Zuzana Cigánová

Vanity Unfair

translated by Magdalena Mullek

Reprinted with permission of Seagull Books.

She got caught up in a conversation by the dumpsters. With an older, but better-looking woman than herself. They each took out the trash with similar frequency, so Pipina thought she also lived alone. She was hobbling. Pipina said hello, a little help would be nice, wouldn’t it … Men?? Trash?? Take out?? Resounded clearly, unequivocally, harshly. Don’t be naive! It sounded as uncompromising as a statement from a podium. The most important thing is not to ask them for anything! Especially not anything concrete. They get scared shitless. The dumpster echoed. They feel threatened. Their guard goes up immediately, her words carried through the neighborhood. They don’t even know why yet, but they’re already afraid! That you may need something. Something specific, specifically from them! The woman was obviously just getting started. Most importantly, not anytime soon! Tomorrow?? You can’t be serious! Today?? That would send them over the edge! They’re lazy as lice. A mosquito net?? He got very sad. And that was right after we had fallen in love. You have to take care of, figure out, and arrange everything yourself while maintaining the appearance that you’re lost without him, and then he’ll forgive you anything, even a flat chest … If his comfort becomes as sacred to you as it is to him, plus good cooking, he won’t ever leave you, not even for a 15-year-old. That’s what you should keep in mind instead of rifling through their pockets and their cell phones. You may not cook like mommy, but you also don’t nag him the way she does. I said that to him once, but now he thinks it’s his own opinion. The fact that a mosquito net had been acquired and put up, that slipped right past him. It’s just comfy here. Have you noticed that there are no mosquitoes in our house? And of course, once in a while you’ve got to give him some. And pretend it’s the one thing you’ve been waiting for. That it’s the only thing you expect out of life. Then the neighbor hobbled away. She fell. She tied something somewhere … And you have to tell the kids, daddy’s home. Nothing bad can happen to us now, he’s hooome … But shhh, don’t bother him, he’s watching the news … the wind carried her words … And Pipina laughed all the way to her kitchen. She knew that in those ten minutes she had gotten a PhD in marriage, but she didn’t heed the advice and asked him to take out the trash. It reeked, and it was late, and she couldn’t get the baby to sleep … It wasn’t clear whether he had heard her, but all of a sudden he had a strange feeling. It reeked in there, and Pipina had her hands full. And he thought about his mother, who used to take out the trash in the morning when she went to pick up the groceries, automatically. I need to go by my mother’s. He got up, I have a strange feeling she may need something. You know, she’s all alone, and he was gone … She didn’t even have a chance to tell him, if you’re headed out, could you please …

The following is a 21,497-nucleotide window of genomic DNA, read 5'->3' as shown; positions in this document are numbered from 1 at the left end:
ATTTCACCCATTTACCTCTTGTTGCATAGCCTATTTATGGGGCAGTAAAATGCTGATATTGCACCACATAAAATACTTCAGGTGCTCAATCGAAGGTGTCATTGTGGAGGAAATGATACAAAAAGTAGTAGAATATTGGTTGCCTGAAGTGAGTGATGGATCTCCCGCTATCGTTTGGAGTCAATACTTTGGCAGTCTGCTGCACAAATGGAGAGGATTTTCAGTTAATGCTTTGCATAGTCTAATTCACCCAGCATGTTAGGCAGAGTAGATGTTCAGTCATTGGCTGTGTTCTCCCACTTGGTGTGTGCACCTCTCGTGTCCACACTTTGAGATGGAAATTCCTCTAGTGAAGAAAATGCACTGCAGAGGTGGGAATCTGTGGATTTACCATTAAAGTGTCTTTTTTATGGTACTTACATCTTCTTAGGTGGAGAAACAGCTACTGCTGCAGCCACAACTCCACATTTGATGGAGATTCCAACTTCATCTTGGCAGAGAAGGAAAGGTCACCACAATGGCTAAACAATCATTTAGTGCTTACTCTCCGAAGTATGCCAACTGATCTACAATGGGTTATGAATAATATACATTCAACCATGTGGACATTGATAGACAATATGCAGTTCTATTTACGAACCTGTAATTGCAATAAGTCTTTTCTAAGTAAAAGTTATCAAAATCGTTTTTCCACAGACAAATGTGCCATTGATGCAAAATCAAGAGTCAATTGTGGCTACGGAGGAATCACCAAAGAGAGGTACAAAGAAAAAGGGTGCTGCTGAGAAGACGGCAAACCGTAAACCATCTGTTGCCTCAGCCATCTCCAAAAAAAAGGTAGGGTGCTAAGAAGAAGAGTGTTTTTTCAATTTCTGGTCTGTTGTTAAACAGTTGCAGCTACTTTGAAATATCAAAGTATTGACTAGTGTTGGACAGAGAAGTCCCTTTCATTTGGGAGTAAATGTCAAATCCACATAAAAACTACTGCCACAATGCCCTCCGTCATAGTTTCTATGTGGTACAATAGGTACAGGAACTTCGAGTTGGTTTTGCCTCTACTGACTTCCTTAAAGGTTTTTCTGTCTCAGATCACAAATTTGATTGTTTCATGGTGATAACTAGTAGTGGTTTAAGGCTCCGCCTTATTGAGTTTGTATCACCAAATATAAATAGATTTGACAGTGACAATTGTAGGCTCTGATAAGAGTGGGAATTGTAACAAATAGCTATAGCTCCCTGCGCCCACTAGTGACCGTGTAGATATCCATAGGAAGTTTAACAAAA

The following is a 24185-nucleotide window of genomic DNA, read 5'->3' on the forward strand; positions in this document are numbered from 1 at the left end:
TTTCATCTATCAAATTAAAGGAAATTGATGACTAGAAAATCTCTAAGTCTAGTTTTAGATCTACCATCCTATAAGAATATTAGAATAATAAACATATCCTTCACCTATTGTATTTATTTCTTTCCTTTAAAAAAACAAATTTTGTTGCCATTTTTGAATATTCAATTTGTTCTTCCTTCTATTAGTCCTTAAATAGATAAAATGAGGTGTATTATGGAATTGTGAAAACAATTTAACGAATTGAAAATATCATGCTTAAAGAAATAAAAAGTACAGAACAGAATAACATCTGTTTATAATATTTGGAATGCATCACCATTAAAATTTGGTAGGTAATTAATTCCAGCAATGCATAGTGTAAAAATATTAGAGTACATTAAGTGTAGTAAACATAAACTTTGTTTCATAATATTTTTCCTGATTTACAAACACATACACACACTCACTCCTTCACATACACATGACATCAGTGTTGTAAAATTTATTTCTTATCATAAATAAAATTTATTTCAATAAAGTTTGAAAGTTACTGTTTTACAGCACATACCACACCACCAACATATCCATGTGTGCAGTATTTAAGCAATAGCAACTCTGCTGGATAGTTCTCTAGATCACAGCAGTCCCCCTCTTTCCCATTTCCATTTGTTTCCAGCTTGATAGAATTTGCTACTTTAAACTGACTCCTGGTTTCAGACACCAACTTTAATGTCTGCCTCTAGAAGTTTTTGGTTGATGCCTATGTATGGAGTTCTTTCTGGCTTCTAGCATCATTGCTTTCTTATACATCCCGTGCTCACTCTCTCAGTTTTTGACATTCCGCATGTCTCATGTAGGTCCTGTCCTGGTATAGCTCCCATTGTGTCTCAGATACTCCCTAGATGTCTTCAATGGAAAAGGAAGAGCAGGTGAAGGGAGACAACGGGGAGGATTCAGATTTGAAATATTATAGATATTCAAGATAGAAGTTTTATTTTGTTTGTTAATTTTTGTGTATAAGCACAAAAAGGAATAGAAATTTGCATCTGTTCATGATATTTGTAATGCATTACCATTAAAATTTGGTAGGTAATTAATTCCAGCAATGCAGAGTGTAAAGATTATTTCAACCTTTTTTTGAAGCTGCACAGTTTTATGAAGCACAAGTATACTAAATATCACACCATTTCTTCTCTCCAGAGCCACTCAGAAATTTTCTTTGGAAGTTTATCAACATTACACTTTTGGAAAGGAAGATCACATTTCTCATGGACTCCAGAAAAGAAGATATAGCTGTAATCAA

And Pipina dreamed about a road! Made of small cobblestones. A fine old lady of a road. One fan pattern after another, it descended towards an old house. A fine old gentleman of a house. And the road fanned him all the way to the empty swimming pool. A fine old gentleman of a swimming pool. Next to it stood fine, old, but slender lady vases. Everything was made of white marble, full of wrinkles. Even the couple of short, rounded steps leading to the terrace were wrinkly. The terrace as well … With a few metal lace tables and chairs. That looked like Dalmatians. Sitting up straight without any effort. Their black spots were rust … And the façade of the house gleamed behind them. Palm-sized pieces of glass were assembled into French doors. And Pipina couldn’t resist, she pressed her face up against them. A room the size of the whole house. A few columns of golden dust in the golden rays of the setting sun. A golden dusk, and sofas, couches, pillows, all the same color. And two enormous bouquets of yellow roses … Pipina walked past three sets of windows, tapping their lead veins with her fingertips, and then she snuggled up to them again. Through the thick panes she could see a piano, a harp, and a giant golden cage. No one was in the cage either. And Pipina said to herself, why are you surprised, how else should things look in a dream? Like this!

© Mullek and Sherwood